Why has the U.N. been so silent about the U.S. drone program?

Colum Lynch writes: Of the 60 people who have died in 14 reported drone attacks in Pakistan tribal areas since September, the names of all but one of the victims, an alleged leader of the Haqqani terror network named Janbaz Zadran, remain classified.

Since 9/11, the United States has dramatically expanded its covert drone program, killing between several hundred to more than 2,000 people, mostly in Afghanistan, Pakistan, Somalia, and Yemen, according to human rights groups. Carried out it in near total secrecy (even the existence of the drone program is classified), it’s impossible for outsiders to assess whether U.S. kill operations meet the standards of international law.

The drone program has proven highly controversial in Yemen — where a U.S. strike, prompted by bad intelligence, in May, resulted in the killing of a Yemeni official — and in Pakistan, where it has strained U.S. relations with a key ally in the war on terror. Last month, the Central Intelligence Agency temporarily suspended drone operations in Pakistan in an effort to repair the two countries’ relationship. But the U.N. leadership has shown little interest in registering concern about a practice considered highly controversial — even before the United States launched its war on terrorism after 9/11. While some of Washington allies’ are reportedly troubled by the scope of the U.S. killing campaign they have registered little public concern about it at the United Nations, leaving Iran as a relatively lone voice of protest against the program following their capture of an American surveillance drone in December.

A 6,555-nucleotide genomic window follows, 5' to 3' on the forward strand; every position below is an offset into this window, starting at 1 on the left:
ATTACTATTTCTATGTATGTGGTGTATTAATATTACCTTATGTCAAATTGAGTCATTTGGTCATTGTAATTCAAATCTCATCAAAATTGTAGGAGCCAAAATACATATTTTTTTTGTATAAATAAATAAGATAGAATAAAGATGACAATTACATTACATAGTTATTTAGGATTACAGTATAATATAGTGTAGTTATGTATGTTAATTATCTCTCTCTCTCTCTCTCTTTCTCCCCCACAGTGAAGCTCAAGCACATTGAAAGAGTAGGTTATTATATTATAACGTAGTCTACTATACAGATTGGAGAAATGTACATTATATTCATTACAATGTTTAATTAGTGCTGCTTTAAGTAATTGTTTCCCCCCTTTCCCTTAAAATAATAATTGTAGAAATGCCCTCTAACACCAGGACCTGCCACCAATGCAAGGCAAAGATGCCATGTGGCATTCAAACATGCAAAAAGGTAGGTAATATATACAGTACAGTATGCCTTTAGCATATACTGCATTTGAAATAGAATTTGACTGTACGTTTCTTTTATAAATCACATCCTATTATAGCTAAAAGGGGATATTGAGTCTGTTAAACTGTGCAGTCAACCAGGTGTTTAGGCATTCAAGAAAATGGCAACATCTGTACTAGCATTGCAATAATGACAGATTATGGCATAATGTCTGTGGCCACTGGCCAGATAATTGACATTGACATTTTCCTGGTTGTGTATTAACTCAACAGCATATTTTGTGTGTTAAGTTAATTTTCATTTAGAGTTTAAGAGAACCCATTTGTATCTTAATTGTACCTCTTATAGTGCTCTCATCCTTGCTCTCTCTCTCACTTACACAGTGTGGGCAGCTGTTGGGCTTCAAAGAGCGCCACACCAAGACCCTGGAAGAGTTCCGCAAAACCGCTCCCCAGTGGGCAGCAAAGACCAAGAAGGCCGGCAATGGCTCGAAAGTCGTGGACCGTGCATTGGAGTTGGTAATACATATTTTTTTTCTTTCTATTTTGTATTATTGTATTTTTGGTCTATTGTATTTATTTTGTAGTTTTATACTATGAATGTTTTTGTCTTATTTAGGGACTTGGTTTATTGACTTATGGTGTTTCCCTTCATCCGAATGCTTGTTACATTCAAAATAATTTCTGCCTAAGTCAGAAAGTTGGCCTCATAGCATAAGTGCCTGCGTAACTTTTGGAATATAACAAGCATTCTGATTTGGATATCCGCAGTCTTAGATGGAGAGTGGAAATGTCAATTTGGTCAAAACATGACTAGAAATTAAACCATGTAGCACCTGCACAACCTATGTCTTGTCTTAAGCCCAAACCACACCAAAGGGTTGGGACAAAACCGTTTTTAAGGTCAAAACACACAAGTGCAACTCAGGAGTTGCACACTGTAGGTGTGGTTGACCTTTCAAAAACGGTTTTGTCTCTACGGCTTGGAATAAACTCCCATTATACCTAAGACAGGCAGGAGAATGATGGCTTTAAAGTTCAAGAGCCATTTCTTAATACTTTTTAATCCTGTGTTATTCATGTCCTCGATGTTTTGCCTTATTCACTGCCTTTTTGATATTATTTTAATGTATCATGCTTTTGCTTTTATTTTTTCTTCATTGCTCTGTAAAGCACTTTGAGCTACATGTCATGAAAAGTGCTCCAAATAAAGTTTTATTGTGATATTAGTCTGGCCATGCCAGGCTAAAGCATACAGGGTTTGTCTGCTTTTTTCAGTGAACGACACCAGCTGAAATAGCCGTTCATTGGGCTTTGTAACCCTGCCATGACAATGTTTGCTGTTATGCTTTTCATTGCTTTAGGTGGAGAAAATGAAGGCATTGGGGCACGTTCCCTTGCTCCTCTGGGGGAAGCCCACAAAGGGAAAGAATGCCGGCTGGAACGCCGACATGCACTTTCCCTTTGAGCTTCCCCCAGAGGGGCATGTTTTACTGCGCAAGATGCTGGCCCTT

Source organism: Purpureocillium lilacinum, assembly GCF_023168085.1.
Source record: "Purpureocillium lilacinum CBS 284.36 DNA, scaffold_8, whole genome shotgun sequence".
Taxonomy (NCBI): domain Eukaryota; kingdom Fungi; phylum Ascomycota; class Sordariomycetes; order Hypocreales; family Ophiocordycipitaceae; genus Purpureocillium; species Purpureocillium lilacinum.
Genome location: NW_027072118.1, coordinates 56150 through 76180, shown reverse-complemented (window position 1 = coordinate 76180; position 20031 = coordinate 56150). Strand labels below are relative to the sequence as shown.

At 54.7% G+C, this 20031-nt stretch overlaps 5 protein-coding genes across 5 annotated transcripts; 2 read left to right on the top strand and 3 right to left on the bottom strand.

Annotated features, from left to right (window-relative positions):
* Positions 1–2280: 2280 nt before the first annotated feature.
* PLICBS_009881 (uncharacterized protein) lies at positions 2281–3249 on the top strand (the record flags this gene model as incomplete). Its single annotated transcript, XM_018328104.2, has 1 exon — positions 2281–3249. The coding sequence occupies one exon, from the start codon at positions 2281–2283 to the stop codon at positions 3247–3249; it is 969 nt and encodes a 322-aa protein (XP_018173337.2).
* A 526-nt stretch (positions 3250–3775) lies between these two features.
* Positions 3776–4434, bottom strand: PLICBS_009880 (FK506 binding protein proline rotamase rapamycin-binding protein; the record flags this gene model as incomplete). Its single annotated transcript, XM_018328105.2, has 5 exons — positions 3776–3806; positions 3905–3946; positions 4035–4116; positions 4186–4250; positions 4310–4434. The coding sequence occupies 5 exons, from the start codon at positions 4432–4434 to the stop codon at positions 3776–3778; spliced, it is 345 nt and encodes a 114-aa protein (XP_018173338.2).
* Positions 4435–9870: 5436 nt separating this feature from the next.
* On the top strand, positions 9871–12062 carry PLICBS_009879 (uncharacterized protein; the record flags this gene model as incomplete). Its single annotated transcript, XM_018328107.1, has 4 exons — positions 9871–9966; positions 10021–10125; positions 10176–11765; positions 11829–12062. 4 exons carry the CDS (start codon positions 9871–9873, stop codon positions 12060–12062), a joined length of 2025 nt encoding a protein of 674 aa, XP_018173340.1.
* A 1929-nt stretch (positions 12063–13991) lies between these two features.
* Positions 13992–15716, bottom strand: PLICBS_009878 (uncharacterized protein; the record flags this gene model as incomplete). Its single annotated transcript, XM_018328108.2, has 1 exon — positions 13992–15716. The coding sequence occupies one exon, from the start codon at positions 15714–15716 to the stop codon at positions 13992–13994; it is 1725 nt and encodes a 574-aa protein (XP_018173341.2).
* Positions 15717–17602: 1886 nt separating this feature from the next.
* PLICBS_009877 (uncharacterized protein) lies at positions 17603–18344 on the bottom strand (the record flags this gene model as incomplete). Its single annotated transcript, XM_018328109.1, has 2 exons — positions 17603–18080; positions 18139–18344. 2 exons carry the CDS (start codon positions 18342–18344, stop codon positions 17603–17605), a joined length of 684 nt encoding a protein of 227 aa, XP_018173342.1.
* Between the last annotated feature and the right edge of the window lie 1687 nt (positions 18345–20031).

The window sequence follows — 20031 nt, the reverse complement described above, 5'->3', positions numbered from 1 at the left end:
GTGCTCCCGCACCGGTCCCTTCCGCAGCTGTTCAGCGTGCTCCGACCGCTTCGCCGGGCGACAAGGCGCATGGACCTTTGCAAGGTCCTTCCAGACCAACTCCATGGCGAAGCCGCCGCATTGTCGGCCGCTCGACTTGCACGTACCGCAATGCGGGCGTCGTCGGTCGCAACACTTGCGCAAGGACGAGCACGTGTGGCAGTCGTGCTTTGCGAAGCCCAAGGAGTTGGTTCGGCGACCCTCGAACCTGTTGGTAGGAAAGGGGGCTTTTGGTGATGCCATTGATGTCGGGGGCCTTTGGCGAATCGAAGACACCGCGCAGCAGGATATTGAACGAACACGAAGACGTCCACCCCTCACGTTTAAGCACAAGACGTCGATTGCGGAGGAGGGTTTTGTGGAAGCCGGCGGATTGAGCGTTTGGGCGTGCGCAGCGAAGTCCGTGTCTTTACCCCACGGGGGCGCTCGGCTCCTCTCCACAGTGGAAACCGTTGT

Last month, Turtle Bay asked U.N. Secretary General Ban Ki-moon at his year-end press conference about his views on the use of drones, and whether he worries about countries like Iran or Russia taking up the practice. “I don’t have much to say about all this, what kind of means the member states use,” Ban answered. “This is something which national governments, military authorities, they may decide.”

Ban said that while he hoped these nations act within the bounds of “international regulations and understandings” he realizes that “with the rapid development of technology, many countries develop their own military means of getting, collecting information. Other than that, I do not have comments on this matter.”

Ban’s reluctance to address the drone policy stands in contrast to his predecessor Kofi Annan’s criticism of other controversial aspects of the U.S. led war on terror, particularly its detention and rendition policies.

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